There are a lot of things celebrities use their fame for — ahem, free trips, private planes and million-dollar paycheques — but sometimes, they use it for good. Which is exactly why R&B singer Monica is speaking out about her personal struggle with, a disease that affects approximately 10 per cent of women.
The 36-year-old singer shared details of her battle on Instagram, letting fans know that she had an eight-hour surgery to remove endometrium tissue, two cysts, fibroids, and a hernia that were “making her very sick.”
Like many who are diagnosed with endometriosis, Monica had no idea she had the disease or knew much about it, she just felt something was wrong. Luckily her health care team took her complaints seriously, since for many women, they’re told to “take an Advil” and head home since it’s just “that time of the month.”
What is endometriosis?
Endometriosis happens when the uterine lining grows outside the uterus. It attaches to other organs in the body, and sheds much like the uterine lining does. However, because there’s no way for the lining to exit the body, it can cause internal inflammation and scarring.
This can be extremely painful and in some cases, cause infertility. It typically affects women during their childbearing years, and is a notoriously difficult disease to diagnose since the symptoms often mimic those of a painful period. Symptoms can also include: Spotting between periods, pain with intercourse, infertility, as well as pain during bowel movements and urination.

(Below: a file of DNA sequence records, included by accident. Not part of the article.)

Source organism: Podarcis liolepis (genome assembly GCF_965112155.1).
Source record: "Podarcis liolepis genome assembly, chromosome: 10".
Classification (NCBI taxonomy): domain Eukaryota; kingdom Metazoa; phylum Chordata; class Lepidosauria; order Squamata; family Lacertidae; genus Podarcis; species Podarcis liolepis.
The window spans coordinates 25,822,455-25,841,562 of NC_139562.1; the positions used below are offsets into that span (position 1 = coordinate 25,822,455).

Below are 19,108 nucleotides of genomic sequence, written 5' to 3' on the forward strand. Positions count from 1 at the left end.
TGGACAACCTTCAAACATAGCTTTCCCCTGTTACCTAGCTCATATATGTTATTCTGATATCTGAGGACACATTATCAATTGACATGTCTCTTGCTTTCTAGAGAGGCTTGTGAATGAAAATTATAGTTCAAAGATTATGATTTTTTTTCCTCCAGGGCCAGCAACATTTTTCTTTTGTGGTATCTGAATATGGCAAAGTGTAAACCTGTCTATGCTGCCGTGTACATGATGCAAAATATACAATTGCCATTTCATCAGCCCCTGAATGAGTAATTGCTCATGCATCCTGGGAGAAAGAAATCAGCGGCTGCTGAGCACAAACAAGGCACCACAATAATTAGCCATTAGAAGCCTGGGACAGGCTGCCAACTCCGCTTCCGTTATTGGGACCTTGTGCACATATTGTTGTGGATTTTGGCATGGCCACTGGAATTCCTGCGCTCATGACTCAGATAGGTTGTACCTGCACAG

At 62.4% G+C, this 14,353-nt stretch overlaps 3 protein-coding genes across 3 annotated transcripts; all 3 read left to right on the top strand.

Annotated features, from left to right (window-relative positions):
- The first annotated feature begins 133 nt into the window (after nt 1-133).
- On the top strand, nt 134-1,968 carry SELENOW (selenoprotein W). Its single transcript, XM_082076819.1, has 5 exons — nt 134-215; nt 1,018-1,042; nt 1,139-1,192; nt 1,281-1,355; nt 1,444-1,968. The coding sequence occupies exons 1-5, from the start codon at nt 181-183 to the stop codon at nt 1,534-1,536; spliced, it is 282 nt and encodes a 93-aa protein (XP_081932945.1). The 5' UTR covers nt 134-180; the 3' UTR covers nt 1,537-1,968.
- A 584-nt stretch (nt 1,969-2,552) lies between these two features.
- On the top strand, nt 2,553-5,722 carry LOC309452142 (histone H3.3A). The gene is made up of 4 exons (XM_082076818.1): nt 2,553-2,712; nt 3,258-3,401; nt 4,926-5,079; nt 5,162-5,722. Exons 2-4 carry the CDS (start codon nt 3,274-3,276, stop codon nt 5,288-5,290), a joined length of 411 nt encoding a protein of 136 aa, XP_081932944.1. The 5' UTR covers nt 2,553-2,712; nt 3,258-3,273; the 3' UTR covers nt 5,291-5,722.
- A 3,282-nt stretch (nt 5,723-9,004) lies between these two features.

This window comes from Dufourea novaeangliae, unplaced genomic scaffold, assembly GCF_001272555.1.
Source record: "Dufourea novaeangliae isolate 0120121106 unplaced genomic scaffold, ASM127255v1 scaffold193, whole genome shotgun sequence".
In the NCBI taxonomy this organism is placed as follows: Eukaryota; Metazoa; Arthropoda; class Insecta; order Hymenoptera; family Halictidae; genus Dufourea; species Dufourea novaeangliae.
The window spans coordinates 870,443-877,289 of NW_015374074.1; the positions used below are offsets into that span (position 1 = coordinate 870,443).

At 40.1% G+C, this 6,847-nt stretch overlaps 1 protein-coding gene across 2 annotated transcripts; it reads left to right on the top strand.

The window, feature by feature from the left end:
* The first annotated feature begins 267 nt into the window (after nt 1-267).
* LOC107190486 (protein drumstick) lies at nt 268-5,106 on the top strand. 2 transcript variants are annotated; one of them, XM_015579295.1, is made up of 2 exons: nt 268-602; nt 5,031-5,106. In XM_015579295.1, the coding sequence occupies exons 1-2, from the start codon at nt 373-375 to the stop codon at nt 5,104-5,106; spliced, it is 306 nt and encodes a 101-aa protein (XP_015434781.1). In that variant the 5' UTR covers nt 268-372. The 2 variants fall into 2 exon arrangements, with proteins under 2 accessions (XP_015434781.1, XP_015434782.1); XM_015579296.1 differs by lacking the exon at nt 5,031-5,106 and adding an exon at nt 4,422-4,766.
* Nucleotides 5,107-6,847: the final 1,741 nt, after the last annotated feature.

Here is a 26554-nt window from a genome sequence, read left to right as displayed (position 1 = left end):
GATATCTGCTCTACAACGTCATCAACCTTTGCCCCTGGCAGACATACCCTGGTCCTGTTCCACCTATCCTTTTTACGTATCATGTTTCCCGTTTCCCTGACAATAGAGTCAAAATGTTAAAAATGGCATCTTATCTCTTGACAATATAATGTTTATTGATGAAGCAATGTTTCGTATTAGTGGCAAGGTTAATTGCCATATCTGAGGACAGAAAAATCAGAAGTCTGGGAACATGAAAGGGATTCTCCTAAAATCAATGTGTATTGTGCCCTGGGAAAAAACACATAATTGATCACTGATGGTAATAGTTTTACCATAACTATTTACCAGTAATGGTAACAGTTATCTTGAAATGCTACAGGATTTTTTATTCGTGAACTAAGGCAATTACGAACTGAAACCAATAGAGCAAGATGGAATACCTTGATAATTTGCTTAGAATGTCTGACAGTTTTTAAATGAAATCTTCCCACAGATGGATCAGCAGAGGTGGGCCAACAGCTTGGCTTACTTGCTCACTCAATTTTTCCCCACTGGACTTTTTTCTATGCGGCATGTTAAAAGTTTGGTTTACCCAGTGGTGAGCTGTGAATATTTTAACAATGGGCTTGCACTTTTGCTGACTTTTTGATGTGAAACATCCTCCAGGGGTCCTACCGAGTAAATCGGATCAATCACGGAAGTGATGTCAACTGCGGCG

Monica and other stars affected by endometriosis
If you feel like you’ve been hearing a lot about endometriosis lately, it’s probably because you have. Monica isn’t the only celebrity going through it — Lena Dunham and Julianne Hough have also spoken out about their experience with the disease.
Dunham was admitted to the hospital after the Met Gala with severe pelvic pain. She later shared that it was due to complications from her most recent endometriosis surgery. The writer and producer has had five surgeries to treat her endometriosis this year alone, after the chronic pain she was experiencing became debilitating.
Hough was diagnosed in 2008 [link to: ] after suffering from symptoms of the disease for four years. The pain got so bad that she was rushed to the hospital from the set of Dancing with the Stars with severe stomach pains. It was only then that she realized what she was experiencing wasn’t “normal period pain.”
Now, the three stars are doing all they can to spread awareness of endometriosis with the hope that women will no longer stay silent and needlessly suffer thinking their symptoms are a normal part of being a woman.
As Hough says, “Just having awareness and open conversation about this is so important. I don’t care about being private about this anymore because I really want the women that are going through debilitating pain to benefit from my story.”